Commentary

Amir Khan proves too much for Judah

Updated: July 25, 2011, 12:32 AM ET
By Dan Rafael | ESPN.com

LAS VEGAS -- Amir Khan made it look easy.

He used his speed and his height advantage and thoroughly dominated Zab Judah. And that was before he landed a hard right hand on the beltline and knocked him out in the fifth round to unify junior welterweight titles Saturday night at the Mandalay Bay Events Center.

[+] EnlargeAmir Khan and Zab Judah
Scott Heavey/Getty ImagesAmir Khan made short work of Zab Judah Saturday.

Ever since England's Khan stormed the American shores in May 2010, he has said he wanted to fight the best the 140-pound division had to offer.

It's not just lip service. He's doing it.

He got warm with a dominant knockout of former titlist Paulie Malignaggi in Malignaggi's hometown of New York. Then he came to the same Mandalay Bay ring in December and survived a grueling battle with Marcos Maidana in the 2010 Boxing Writers Association of America fight of the year.

After a stay-sharp defense back home in England in April, Khan returned to the United States and was determined to fight the best fighter the division had to offer.

He was supposed to face two-belt titleholder Timothy Bradley Jr., but Bradley had a change of heart and declined the fight despite a generous 50-50 offer from Khan -- including 50 percent of British television money, an almost unheard of concession. That's how much Khan wanted to fight the one 140-pounder widely ranked ahead of him.

With Bradley out of the picture, that left the resurgent Judah, a three-time 140-pound titlist and a former undisputed welterweight champion. After tough times in recent years at welterweight, Judah moved back to junior welterweight last summer and claimed a vacant belt in March by knocking out Kaizer Mabuza. When Bradley declined to fight Khan, Judah -- with Hall of Famer Pernell Whitaker in his corner -- got the call.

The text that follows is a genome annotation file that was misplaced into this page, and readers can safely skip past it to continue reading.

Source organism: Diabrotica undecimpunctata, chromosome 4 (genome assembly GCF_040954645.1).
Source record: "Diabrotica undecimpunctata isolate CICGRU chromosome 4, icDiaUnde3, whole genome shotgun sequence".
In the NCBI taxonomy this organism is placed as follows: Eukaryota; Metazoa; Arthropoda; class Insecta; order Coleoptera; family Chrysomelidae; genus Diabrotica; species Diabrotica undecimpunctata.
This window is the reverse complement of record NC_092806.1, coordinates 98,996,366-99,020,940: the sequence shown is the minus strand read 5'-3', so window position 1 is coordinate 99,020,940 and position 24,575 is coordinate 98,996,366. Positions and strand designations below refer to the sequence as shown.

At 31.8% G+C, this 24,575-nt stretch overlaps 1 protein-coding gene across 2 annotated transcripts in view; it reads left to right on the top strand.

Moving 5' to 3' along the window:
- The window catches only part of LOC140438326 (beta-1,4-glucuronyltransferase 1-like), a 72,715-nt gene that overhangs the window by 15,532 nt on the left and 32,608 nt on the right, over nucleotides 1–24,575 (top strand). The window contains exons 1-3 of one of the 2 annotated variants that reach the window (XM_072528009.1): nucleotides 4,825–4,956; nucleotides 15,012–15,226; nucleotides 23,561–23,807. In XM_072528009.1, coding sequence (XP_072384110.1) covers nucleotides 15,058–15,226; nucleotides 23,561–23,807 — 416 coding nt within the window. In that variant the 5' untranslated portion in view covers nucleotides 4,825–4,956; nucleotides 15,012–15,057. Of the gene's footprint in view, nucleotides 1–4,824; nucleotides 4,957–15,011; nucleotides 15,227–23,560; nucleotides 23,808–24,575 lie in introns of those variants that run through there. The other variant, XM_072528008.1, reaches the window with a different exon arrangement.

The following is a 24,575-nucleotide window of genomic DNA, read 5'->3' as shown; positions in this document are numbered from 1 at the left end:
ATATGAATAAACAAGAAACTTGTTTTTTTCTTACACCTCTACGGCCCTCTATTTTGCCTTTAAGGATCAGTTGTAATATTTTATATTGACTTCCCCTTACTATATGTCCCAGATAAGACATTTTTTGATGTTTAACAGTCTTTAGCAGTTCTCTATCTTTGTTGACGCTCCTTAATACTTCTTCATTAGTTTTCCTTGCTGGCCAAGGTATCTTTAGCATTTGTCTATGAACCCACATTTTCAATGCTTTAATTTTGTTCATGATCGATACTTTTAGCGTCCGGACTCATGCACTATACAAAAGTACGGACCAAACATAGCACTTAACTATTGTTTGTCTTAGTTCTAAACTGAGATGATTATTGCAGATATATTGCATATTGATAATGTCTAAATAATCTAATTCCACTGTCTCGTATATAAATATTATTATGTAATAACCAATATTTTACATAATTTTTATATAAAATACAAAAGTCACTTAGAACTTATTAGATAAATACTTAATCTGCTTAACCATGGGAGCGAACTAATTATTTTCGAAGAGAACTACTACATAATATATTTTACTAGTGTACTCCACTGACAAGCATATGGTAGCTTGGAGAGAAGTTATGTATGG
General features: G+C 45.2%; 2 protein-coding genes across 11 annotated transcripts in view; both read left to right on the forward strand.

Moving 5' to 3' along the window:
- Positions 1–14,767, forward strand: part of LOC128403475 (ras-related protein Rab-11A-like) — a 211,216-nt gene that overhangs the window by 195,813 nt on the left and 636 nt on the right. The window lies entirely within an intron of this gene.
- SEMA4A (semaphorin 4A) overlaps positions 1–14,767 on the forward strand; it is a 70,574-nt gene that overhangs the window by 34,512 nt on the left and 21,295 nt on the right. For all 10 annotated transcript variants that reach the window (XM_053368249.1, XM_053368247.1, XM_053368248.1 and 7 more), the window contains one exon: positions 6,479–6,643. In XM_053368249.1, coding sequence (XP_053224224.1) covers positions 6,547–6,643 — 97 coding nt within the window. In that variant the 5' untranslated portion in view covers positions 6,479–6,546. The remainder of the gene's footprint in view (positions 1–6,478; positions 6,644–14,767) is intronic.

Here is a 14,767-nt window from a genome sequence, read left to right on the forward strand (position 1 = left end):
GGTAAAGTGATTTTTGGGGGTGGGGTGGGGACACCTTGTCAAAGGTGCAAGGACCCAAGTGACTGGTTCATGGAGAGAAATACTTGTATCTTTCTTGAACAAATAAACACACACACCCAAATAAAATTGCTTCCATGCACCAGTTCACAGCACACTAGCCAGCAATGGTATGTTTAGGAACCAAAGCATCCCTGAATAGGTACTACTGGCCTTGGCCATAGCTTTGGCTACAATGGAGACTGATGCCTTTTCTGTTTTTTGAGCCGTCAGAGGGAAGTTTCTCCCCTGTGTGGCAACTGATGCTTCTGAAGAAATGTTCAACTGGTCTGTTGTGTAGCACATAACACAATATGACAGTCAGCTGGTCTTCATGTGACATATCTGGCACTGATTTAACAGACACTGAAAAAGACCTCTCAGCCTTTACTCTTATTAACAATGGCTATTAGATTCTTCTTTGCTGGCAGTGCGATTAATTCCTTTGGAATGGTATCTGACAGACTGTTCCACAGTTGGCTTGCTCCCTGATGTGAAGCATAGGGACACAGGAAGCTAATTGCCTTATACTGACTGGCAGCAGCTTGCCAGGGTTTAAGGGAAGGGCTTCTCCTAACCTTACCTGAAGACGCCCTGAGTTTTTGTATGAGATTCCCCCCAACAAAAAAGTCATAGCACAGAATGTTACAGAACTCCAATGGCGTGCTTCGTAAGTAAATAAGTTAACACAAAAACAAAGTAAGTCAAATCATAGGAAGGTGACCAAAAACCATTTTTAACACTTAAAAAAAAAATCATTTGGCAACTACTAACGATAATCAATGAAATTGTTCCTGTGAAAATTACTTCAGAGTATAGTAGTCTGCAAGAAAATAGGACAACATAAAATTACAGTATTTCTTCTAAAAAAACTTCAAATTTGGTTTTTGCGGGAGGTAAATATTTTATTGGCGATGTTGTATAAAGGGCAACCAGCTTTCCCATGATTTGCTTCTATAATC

But Judah looked every bit of his 33 years. He had nothing for Khan, who peppered him with hard shots to the head and body and boxed circles around him.

The first round had not even ended and already Judah's face was beginning to get marked up, in part from an accidental head butt that left him blinking his right eye.

But Khan did not let up. He really turned it up in the fifth round, snapping Judah's head back with a left hand. He continued to pound Judah during the round.

Finally, Khan nailed Judah with a right hand to the face and followed with a body shot. The right hand landed directly on the belt line in the middle of Judah's waistband and he dropped to his knees near the ropes.

Judah seemed to indicate that it was a low blow and made no serious attempt to rise as referee Vic Drakulich counted. And counted. And counted. He reached 10 at 2 minutes, 47 seconds and Judah looked surprised to be counted out as he jumped up.

It was too late.

"Zab is a great fighter, but he was a little awkward," Khan said. "I knew he was getting hurt and moving away and ducking. I kept hitting him right on the face and the shot that took him down hit him right on the belt. If it had gone another few rounds, I would have knocked him out with a clean shot. I saw I was hurting him and it was only a matter of time."

Replays showed the knockout punch was clearly a clean shot, even if Judah and Main Events promoter Kathy Duva did not agree.